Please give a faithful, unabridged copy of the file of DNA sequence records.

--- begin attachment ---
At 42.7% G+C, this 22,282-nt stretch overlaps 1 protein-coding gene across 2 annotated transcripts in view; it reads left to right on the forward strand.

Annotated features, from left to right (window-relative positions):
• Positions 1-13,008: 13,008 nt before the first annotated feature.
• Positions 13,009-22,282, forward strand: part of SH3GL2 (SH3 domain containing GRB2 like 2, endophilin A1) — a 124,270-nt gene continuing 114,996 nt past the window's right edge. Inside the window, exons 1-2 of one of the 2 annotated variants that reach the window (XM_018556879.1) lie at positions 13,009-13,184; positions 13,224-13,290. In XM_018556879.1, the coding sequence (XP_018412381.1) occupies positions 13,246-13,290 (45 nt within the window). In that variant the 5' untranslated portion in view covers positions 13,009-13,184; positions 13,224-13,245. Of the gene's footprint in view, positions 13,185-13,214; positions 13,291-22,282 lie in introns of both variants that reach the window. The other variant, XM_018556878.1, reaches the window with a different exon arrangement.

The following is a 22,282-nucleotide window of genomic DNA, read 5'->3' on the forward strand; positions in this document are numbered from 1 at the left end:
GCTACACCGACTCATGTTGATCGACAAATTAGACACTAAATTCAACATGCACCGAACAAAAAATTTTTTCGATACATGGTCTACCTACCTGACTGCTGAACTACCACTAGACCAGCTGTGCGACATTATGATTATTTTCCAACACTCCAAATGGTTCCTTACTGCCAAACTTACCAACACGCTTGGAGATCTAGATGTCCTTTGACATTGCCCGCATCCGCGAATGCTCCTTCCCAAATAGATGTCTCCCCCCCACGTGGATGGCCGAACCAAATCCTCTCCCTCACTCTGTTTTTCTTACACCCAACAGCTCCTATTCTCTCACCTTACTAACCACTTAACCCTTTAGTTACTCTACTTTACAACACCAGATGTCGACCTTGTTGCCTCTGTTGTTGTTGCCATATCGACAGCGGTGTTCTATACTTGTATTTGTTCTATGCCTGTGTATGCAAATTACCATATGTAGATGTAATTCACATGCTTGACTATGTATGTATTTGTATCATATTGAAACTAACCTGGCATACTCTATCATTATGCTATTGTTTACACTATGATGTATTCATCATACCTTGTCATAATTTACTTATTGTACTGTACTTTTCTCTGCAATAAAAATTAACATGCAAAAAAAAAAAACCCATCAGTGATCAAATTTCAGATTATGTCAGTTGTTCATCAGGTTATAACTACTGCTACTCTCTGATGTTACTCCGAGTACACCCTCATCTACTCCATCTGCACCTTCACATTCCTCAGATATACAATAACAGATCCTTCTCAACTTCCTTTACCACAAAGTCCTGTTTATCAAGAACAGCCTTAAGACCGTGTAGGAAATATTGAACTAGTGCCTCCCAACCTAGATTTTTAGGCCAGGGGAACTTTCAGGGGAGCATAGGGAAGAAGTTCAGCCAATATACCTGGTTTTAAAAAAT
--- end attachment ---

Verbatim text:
At 42.7% G+C, this 22,282-nt stretch overlaps 1 protein-coding gene across 2 annotated transcripts in view; it reads left to right on the forward strand.

Annotated features, from left to right (window-relative positions):
• Positions 1-13,008: 13,008 nt before the first annotated feature.
• Positions 13,009-22,282, forward strand: part of SH3GL2 (SH3 domain containing GRB2 like 2, endophilin A1) — a 124,270-nt gene continuing 114,996 nt past the window's right edge. Inside the window, exons 1-2 of one of the 2 annotated variants that reach the window (XM_018556879.1) lie at positions 13,009-13,184; positions 13,224-13,290. In XM_018556879.1, the coding sequence (XP_018412381.1) occupies positions 13,246-13,290 (45 nt within the window). In that variant the 5' untranslated portion in view covers positions 13,009-13,184; positions 13,224-13,245. Of the gene's footprint in view, positions 13,185-13,214; positions 13,291-22,282 lie in introns of both variants that reach the window. The other variant, XM_018556878.1, reaches the window with a different exon arrangement.

The following is a 22,282-nucleotide window of genomic DNA, read 5'->3' on the forward strand; positions in this document are numbered from 1 at the left end:
GCTACACCGACTCATGTTGATCGACAAATTAGACACTAAATTCAACATGCACCGAACAAAAAATTTTTTCGATACATGGTCTACCTACCTGACTGCTGAACTACCACTAGACCAGCTGTGCGACATTATGATTATTTTCCAACACTCCAAATGGTTCCTTACTGCCAAACTTACCAACACGCTTGGAGATCTAGATGTCCTTTGACATTGCCCGCATCCGCGAATGCTCCTTCCCAAATAGATGTCTCCCCCCCACGTGGATGGCCGAACCAAATCCTCTCCCTCACTCTGTTTTTCTTACACCCAACAGCTCCTATTCTCTCACCTTACTAACCACTTAACCCTTTAGTTACTCTACTTTACAACACCAGATGTCGACCTTGTTGCCTCTGTTGTTGTTGCCATATCGACAGCGGTGTTCTATACTTGTATTTGTTCTATGCCTGTGTATGCAAATTACCATATGTAGATGTAATTCACATGCTTGACTATGTATGTATTTGTATCATATTGAAACTAACCTGGCATACTCTATCATTATGCTATTGTTTACACTATGATGTATTCATCATACCTTGTCATAATTTACTTATTGTACTGTACTTTTCTCTGCAATAAAAATTAACATGCAAAAAAAAAAAACCCATCAGTGATCAAATTTCAGATTATGTCAGTTGTTCATCAGGTTATAACTACTGCTACTCTCTGATGTTACTCCGAGTACACCCTCATCTACTCCATCTGCACCTTCACATTCCTCAGATATACAATAACAGATCCTTCTCAACTTCCTTTACCACAAAGTCCTGTTTATCAAGAACAGCCTTAAGACCGTGTAGGAAATATTGAACTAGTGCCTCCCAACCTAGATTTTTAGGCCAGGGGAACTTTCAGGGGAGCATAGGGAAGAAGTTCAGCCAATATACCTGGTTTTAAAAAAT